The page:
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Apple Maintains Dominance of Mobile Application Store Market in 2010

EL SEGUNDO, CA — Despite the flood of so-called “iPhone killers” entering the market in 2010, Apple Inc. largely maintained its dominance of the global mobile application store market for the year, IHS Screen Digest research shows.

The Apple App Store in 2010 generated $1.8 billion in revenue, giving it 82.7 percent share of the total market, down from 92.8 percent in 2009. Revenue for the Apple App Store rose 131.9 percent from $768.7 billion in 2009.

Global revenue for the total mobile application store market in 2010 increased by 160.2 percent to reach $2.2 billion, up from $828 million in 2009.

“In 2010, competitors managed to close the gap with Apple’s iPhone in terms of providing smart phone products with compelling user interfaces,” said Jack Kent, analyst, mobile media, for IHS. “However, in terms of mobile application stores, Apple remains far ahead of the competition, with the other stores so far unable to replicate Apple’s success in generating revenue from users. Apple, in contrast, has been able to maintain advantage by leveraging its tightly controlled ecosystem—combining compelling hardware and content with the capability to offer consumers a trusted, integrated and simple billing service via iTunes.”

The Apple App Store in 2010 also benefitted from the introduction of the iPad. While the iPad’s installed base in 2010 was small compared to the iPhone, iPad apps cost more than iPhone apps, giving them a disproportionate impact on Apple’s revenue. By 2014, about 50 percent of Apple App Store revenues in the United States will be generated by iPad users, up from less than 20 percent in 2010.

Competition in store
Apple’s competitors, despite their struggles, managed to make some market share inroads in 2010.

Google’s Android Market made the most dramatic advance, with revenue soaring 861.5 percent for the year. This allowed Android Market to take 4.7 percent share of global mobile application store revenue in 2010, up from 1.3 percent in 2009. The company came within a hair’s breadth of displacing the Nokia’s Ovi Store to take the No. 3 rank in the market.

As competitors refine their stores, they will continue to eat into Apple’s dominant share, Kent said. However, Apple is expected retain more than half of market revenue at least through 2014. Nokia’s OVI Store posted the second strongest growth in 2010, with revenue rising by 719.4 percent, giving it 4.9 percent share of the application market business, up from 1.5 percent in 2009. Research In Motion’s BlackBerry App World retained its No. 2 rank with 360.3 percent growth. The company’s share increased to 7.7 percent in 2010, up from 4.3 percent in 2009.

Freemium isn’t free
Following massive growth in 2010, the global mobile applications market will continue to expand in 2011. Revenue is expected to rise by another 81.5 percent in 2011 to hit $3.9 billion.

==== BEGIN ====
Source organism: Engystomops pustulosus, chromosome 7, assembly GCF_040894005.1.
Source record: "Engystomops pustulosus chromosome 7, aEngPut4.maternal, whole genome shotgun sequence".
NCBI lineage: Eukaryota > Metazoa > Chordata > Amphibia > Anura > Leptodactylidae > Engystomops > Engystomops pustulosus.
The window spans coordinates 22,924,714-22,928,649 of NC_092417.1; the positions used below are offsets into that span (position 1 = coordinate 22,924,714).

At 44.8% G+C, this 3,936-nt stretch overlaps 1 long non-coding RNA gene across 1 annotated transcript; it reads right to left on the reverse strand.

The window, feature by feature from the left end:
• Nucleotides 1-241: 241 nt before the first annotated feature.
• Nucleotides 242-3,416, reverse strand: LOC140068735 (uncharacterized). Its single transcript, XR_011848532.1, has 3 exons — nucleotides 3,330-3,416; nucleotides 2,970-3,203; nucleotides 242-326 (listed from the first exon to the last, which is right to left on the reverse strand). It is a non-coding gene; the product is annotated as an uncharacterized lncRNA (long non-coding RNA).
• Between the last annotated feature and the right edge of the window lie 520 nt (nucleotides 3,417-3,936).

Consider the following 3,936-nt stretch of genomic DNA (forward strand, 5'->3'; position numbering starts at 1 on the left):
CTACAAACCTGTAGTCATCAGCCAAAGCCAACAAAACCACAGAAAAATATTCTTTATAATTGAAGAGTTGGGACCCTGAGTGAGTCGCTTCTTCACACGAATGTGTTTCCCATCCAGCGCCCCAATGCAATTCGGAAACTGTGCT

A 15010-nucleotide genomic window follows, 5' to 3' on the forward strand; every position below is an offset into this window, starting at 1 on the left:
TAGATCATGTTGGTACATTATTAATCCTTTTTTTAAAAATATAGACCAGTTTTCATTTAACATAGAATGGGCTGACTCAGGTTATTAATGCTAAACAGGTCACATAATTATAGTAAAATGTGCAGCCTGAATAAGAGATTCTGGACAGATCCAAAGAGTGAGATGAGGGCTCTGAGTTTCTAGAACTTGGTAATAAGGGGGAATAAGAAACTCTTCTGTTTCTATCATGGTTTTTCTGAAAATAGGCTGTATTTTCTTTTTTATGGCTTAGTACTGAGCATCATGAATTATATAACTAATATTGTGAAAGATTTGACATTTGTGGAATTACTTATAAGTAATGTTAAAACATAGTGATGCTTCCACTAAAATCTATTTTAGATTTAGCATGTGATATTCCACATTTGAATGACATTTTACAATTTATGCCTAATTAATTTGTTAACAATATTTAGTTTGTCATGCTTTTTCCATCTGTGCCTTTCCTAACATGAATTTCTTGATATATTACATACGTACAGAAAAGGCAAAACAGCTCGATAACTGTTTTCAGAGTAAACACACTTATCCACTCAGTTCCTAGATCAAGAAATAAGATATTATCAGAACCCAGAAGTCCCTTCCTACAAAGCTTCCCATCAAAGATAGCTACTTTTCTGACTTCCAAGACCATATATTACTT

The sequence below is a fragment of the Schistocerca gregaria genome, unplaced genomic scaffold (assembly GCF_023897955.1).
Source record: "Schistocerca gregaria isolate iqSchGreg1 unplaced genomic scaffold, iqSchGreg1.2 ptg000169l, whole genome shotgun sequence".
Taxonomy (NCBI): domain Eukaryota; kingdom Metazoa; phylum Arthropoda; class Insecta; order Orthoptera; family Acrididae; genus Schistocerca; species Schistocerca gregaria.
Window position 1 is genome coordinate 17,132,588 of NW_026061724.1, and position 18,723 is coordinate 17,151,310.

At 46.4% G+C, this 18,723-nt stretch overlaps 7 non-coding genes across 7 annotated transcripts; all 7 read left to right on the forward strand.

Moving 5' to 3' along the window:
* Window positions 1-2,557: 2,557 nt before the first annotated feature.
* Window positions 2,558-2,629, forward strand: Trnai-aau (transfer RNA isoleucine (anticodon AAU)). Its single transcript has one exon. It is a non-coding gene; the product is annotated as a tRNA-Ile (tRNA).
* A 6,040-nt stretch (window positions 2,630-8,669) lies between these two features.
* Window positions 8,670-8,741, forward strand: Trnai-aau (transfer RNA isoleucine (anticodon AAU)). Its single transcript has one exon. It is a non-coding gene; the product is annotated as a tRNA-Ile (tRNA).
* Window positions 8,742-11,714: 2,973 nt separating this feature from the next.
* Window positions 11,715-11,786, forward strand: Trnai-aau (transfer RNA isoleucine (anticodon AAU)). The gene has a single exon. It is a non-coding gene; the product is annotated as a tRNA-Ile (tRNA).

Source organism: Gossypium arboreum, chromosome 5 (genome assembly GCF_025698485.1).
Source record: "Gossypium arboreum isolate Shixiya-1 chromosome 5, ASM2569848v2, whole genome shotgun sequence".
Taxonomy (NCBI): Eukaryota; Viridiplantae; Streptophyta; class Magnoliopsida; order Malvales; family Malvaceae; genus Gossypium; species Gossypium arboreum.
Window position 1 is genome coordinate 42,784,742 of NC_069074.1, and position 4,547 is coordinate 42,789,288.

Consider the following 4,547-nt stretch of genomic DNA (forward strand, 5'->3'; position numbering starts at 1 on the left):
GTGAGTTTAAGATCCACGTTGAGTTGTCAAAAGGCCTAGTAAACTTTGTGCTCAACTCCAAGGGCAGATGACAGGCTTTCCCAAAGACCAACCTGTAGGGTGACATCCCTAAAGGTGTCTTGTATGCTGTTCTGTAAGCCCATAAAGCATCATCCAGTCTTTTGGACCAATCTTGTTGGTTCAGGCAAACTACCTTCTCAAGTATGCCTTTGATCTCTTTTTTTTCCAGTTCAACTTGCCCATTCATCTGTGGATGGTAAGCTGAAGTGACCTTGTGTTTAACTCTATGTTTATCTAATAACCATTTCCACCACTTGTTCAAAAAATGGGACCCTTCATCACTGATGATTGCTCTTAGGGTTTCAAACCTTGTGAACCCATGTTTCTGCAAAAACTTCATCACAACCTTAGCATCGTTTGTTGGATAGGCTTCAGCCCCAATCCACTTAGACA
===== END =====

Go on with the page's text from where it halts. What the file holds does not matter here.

A key driver of growth is the “freemium” business model, wherein a basic application is offered free of charge but fees are charged for premium features.

“As application stores become more and more crowded, with hundreds of thousands of apps available on the leading stores, developers increasingly are opting to release their content for free. They do this in the hope that they can monetize their apps by offering additional content or functionality via in-app purchases and advertising,” Kent said.

Freemium purchases will count for around half of all North American app revenues by 2014, up from 24 percent in 2010. Freemium’s share will be even higher for games.

The games game
Games remain the dominant category for mobile applications stores, accounting for 52.2 percent of revenue in 2010.

For more information, please contact:

IHS iSuppli

2 comments on “Apple Maintains Dominance of Mobile Application Store Market in 2010

  1. hwong
    February 26, 2011

    This is more like chicken and egg relationship for the competitors to play catch up. The apps developers are waiting for the buyers to download their apps but developers do have cost overhead to develop something and put it in the apps store. On the other hand, potential buyers are waiting for sufficient number of good apps in the store to decide whether they will own the device or not. It's just in a deadlock situation and no one is willing to make a move.

  2. saranyatil
    February 28, 2011

    Apple has always been the best in making strategic decisions. similarly the idea of selling apps only in their website and stores is a good one to be noted. the interface Apple has created is an extraordinary one where it creates ease in using the device and also they have variety of apps to meet different needs. hence they will definitely dominate in mobile apps with the team rigourosly working to come up with always a unique feature.

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